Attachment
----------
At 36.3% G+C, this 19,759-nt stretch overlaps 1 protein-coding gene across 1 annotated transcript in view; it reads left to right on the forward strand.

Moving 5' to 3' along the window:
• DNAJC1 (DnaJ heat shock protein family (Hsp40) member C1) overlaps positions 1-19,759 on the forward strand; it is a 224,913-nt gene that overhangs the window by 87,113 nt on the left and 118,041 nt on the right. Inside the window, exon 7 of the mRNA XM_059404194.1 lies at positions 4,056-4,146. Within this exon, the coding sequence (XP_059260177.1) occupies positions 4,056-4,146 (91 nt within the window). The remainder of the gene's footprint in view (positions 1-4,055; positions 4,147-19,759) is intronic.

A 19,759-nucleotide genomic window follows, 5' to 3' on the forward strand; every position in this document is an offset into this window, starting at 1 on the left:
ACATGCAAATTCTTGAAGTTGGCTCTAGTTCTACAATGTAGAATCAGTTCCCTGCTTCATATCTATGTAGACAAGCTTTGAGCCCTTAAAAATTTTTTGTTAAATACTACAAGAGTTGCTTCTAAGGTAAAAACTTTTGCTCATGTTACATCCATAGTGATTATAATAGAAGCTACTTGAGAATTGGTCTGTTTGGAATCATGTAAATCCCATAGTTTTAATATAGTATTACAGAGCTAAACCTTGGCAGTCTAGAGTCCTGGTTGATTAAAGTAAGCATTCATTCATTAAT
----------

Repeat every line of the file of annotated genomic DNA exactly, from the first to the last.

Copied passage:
At 36.3% G+C, this 19,759-nt stretch overlaps 1 protein-coding gene across 1 annotated transcript in view; it reads left to right on the forward strand.

Moving 5' to 3' along the window:
• DNAJC1 (DnaJ heat shock protein family (Hsp40) member C1) overlaps positions 1-19,759 on the forward strand; it is a 224,913-nt gene that overhangs the window by 87,113 nt on the left and 118,041 nt on the right. Inside the window, exon 7 of the mRNA XM_059404194.1 lies at positions 4,056-4,146. Within this exon, the coding sequence (XP_059260177.1) occupies positions 4,056-4,146 (91 nt within the window). The remainder of the gene's footprint in view (positions 1-4,055; positions 4,147-19,759) is intronic.

A 19,759-nucleotide genomic window follows, 5' to 3' on the forward strand; every position in this document is an offset into this window, starting at 1 on the left:
ACATGCAAATTCTTGAAGTTGGCTCTAGTTCTACAATGTAGAATCAGTTCCCTGCTTCATATCTATGTAGACAAGCTTTGAGCCCTTAAAAATTTTTTGTTAAATACTACAAGAGTTGCTTCTAAGGTAAAAACTTTTGCTCATGTTACATCCATAGTGATTATAATAGAAGCTACTTGAGAATTGGTCTGTTTGGAATCATGTAAATCCCATAGTTTTAATATAGTATTACAGAGCTAAACCTTGGCAGTCTAGAGTCCTGGTTGATTAAAGTAAGCATTCATTCATTAAT